By Nick Clark in Brighton
Downloading PDF. Please wait... Issue 2774

Keir Starmer’s speech signals decisive break rightwards

Issue 2774
Starmers speech was warmly greeted by some Labour members
Starmer’s speech was warmly greeted by some Labour members (Pic: Alison McGovern on Twitter)

Keir Starmer’s speech to Labour’s conference was a bid to prove to the media, the bosses and Labour MPs that they should let him stay on as leader.

His first conference as Labour leader was full of speculation about who would follow him. Right wing MPs, and even sympathetic media backers, are frustrated that his lurch to the right has failed to make Labour popular.

That’s why Starmer used the conference to orchestrate a landmark defeat for the left. By increasing MPs’ power, he made it much harder for them to ever stand another leadership candidate.

And he began his speech with a passage designed to show he had broken decisively with the left wing politics of Jeremy Corbyn.

“To the voters that thought we were unpatriotic or irresponsible, or that we looked down on them, I say these simple but powerful words,” he said. “We will never under my leadership go into an election with a manifesto that is not a serious plan for government.

“That’s why it has been so important to get our own house in order this week and we have done that.”


Starmer outright rejected the radical promises of spending on new public services or state ownership that bosses and the media had branded unrealistic.

“There will be no promises we can’t keep or commitments we can’t pay for,” he said. “Too often in the history of this party our dream of the good society falls foul of the belief that we will not run a strong economy.”

Most symbolically of all, he praised the governments of Tony Blair and Gordon Brown—to huge cheers and a standing ovation from right wing members in the room.

There was support for the cops, the military and British nationalism.

Starmer celebrates as left is sidelined at conference
Starmer celebrates as left is sidelined at conference
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Starmer was introduced by Doreen Lawrence, the mother of murdered black teenager Stephen Lawrence. He walked on stage to a video montage that featured footage of Black Lives Matter demonstrations.

And he praised Lawrence’s fight for justice—without mentioning the police corruption that tried to deny it to her. Incredibly, the punchline to this was to complain that there are not enough cops, and to promise “tougher sentences” and a crackdown on “anti-social behaviour”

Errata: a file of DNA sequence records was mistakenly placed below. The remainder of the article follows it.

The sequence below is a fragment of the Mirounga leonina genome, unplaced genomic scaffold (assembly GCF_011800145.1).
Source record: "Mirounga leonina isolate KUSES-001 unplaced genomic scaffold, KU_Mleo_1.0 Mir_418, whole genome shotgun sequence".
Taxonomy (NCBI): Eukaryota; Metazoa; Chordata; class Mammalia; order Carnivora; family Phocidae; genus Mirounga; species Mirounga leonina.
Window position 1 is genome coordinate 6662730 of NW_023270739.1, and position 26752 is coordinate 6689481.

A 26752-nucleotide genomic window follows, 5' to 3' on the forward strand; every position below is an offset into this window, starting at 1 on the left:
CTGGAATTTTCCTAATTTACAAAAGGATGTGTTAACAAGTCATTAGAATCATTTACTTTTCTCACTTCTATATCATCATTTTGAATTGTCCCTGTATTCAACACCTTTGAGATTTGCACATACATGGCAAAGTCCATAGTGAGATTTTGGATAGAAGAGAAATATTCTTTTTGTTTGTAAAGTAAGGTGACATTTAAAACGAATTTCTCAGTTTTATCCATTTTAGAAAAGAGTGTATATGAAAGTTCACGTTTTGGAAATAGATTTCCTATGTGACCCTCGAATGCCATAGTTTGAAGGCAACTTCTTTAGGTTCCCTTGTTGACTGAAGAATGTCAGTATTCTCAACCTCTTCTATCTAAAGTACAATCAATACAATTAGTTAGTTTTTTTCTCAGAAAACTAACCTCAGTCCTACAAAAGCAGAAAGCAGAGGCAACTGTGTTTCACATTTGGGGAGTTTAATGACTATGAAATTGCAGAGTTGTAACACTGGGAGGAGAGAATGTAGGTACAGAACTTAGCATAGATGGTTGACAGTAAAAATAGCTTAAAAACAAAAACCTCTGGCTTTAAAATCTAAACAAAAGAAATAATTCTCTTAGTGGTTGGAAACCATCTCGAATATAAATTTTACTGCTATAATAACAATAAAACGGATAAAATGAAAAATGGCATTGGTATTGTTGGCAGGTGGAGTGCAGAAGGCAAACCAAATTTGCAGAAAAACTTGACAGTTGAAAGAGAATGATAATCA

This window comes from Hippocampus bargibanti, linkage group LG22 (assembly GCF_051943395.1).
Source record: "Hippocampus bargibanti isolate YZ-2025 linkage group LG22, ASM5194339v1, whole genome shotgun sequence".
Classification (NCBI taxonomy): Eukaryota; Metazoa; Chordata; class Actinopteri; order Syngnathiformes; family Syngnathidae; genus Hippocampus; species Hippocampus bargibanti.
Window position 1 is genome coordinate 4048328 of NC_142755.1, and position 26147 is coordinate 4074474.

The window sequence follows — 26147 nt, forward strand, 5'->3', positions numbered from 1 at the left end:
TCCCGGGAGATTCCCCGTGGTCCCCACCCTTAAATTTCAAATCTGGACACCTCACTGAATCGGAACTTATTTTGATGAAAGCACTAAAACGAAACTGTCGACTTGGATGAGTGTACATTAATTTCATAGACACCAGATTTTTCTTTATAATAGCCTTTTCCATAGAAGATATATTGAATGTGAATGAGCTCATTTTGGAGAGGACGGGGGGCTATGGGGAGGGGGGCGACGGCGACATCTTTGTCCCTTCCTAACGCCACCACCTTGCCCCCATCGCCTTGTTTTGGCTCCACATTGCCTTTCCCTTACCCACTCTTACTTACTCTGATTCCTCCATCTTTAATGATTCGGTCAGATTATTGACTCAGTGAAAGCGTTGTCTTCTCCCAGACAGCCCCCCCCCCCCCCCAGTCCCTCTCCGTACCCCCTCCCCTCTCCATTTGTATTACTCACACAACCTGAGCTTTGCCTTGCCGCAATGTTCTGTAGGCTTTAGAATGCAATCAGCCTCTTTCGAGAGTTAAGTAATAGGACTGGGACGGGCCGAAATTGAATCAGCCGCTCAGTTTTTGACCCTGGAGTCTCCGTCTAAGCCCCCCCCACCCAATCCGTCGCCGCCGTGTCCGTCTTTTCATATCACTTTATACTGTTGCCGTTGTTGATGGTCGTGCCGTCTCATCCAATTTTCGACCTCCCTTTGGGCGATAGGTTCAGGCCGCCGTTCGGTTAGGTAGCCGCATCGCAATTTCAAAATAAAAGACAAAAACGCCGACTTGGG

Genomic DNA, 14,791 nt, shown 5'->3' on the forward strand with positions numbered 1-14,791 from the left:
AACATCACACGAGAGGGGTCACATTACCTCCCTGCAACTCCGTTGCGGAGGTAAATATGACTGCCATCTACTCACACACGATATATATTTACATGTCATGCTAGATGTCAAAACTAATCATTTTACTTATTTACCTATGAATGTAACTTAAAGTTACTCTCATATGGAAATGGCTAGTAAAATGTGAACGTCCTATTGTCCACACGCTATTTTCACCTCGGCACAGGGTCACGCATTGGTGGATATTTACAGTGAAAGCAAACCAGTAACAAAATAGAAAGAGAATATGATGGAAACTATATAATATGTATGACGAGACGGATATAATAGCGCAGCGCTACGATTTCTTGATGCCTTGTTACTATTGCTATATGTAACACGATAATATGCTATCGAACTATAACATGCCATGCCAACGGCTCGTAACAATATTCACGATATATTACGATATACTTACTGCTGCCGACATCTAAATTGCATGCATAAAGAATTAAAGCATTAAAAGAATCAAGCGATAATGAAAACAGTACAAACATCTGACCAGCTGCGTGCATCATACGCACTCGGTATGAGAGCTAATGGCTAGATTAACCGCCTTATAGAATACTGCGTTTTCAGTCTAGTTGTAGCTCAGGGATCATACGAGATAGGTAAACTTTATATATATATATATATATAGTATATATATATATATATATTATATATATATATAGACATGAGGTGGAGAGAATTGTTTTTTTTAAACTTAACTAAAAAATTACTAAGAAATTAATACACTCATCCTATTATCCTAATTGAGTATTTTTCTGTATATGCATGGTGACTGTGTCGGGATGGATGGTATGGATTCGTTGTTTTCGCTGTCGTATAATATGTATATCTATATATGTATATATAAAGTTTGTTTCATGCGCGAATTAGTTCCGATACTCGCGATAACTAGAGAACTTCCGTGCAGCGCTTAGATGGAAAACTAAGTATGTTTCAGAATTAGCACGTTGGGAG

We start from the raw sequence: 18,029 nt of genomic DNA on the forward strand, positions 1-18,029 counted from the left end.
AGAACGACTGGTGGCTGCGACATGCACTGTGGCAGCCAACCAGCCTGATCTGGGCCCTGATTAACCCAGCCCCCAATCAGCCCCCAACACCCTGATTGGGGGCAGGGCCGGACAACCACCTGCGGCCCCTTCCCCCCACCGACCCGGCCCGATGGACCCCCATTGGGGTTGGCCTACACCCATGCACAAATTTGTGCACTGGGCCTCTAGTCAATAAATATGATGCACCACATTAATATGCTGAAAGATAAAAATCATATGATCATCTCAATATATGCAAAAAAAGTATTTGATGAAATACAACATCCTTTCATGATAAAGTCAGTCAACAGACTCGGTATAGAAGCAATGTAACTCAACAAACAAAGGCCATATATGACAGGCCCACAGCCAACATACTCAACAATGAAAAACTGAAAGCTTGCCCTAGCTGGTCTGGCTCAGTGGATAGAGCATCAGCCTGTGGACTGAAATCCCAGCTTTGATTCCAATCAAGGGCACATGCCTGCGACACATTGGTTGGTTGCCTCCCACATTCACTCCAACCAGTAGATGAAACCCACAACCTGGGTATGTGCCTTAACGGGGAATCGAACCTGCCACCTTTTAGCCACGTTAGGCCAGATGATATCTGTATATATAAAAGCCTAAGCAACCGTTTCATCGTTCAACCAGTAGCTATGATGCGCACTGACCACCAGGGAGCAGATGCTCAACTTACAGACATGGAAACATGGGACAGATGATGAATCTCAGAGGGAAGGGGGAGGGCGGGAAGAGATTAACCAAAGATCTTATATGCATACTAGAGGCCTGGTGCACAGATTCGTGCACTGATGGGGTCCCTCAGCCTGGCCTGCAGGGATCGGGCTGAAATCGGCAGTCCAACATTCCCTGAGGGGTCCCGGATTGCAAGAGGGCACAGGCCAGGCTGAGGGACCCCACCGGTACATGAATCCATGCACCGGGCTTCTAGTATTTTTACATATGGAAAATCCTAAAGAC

“Under my leadership, the fight against crime will always be a Labour issue,” Starmer said. “I won’t stand for the 2 million incidents of anti-social behaviour this year. And I won’t stand for the record levels of knife crime that we have in this country today.”


Starmer’s answer to racist booing of black football players was to reply, “In this party we are patriots.” And on wars and the military he said he was “proud” of the British army in Afghanistan. “It grieves me to see Britain isolated and irrelevant,” said Starmer. “Labour is the party of Nato.”

The other side of this was to repeat his hopeful plea to bosses.

Boris Johnson’s Tory government has left the system in a crisis—and only Labour can be trusted to bail it out. Starmer promised bosses “a smart government” and a “prosperous economy” by “investing in our businesses”.

“Under my government, Labour will be back in business,” he said. “Good business and good government are partners.”

All Starmer had left to offer working class people were platitudes.

He had plenty to say of all the awful things the Tories had done—to the NHS, to benefits claimants, to schools. The climate crisis, he said, was “the hardest question and the biggest answer of our time.”

But his answer to almost all of them was give money to “British business.”

If you’re low paid, unemployed, or on a zero hour contract—Starmer had nothing to give you. Though the Tories had “shamefully” cut Universal Credit, Starmer wouldn’t promise to reinstate the money.

After all, Starmer had spent the week telling his ministers not to back unions’ calls for a £15 an hour minimum wage.

No wonder party members hated it. Some members in the hall heckled him with shouts of “£15 an hour.”

“Slogans or changing lives,” Starmer replied. But his own speech was full of slogans and nothing at all life changing.

Food workers union’s break with Labour shows there’s alternative to ‘unity’ with Starmer
Food workers union’s break with Labour shows there’s alternative to ‘unity’ with Starmer
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Even Labour members who wanted to Starmer a chance thought it was poor.

“I went in there prepared to listen,” one member, who didn’t want to give her name for fear of being expelled, told Socialist Worker. “But I was disappointed. All the stuff about business, we’ve heard it before. And the idea that Corbyn’s promises were unrealistic just isn’t true.”

“I didn’t find it particularly uplifting really,” said another member. “If you were looking for a clear vision, it didn’t really come through.”

Others were harder still. One left wing activist, Manni, told Socialist Worker, “It’s a failure. It’s a return to neoliberalism and the status quo.

“It’s not what the party needs or even what the people of this country need. He doesn’t represent the party—but I will stay in the party out of solidarity with my comrades.”

A Labour spokesperson described the speech as where Starmer “set out what he stands for.” And that is a Labour Party that wants to offer everything to bosses, nothing to working class people—and certainly not a fight against the Tories.

The question for the Labour left is whether that’s a party they want to stay in.


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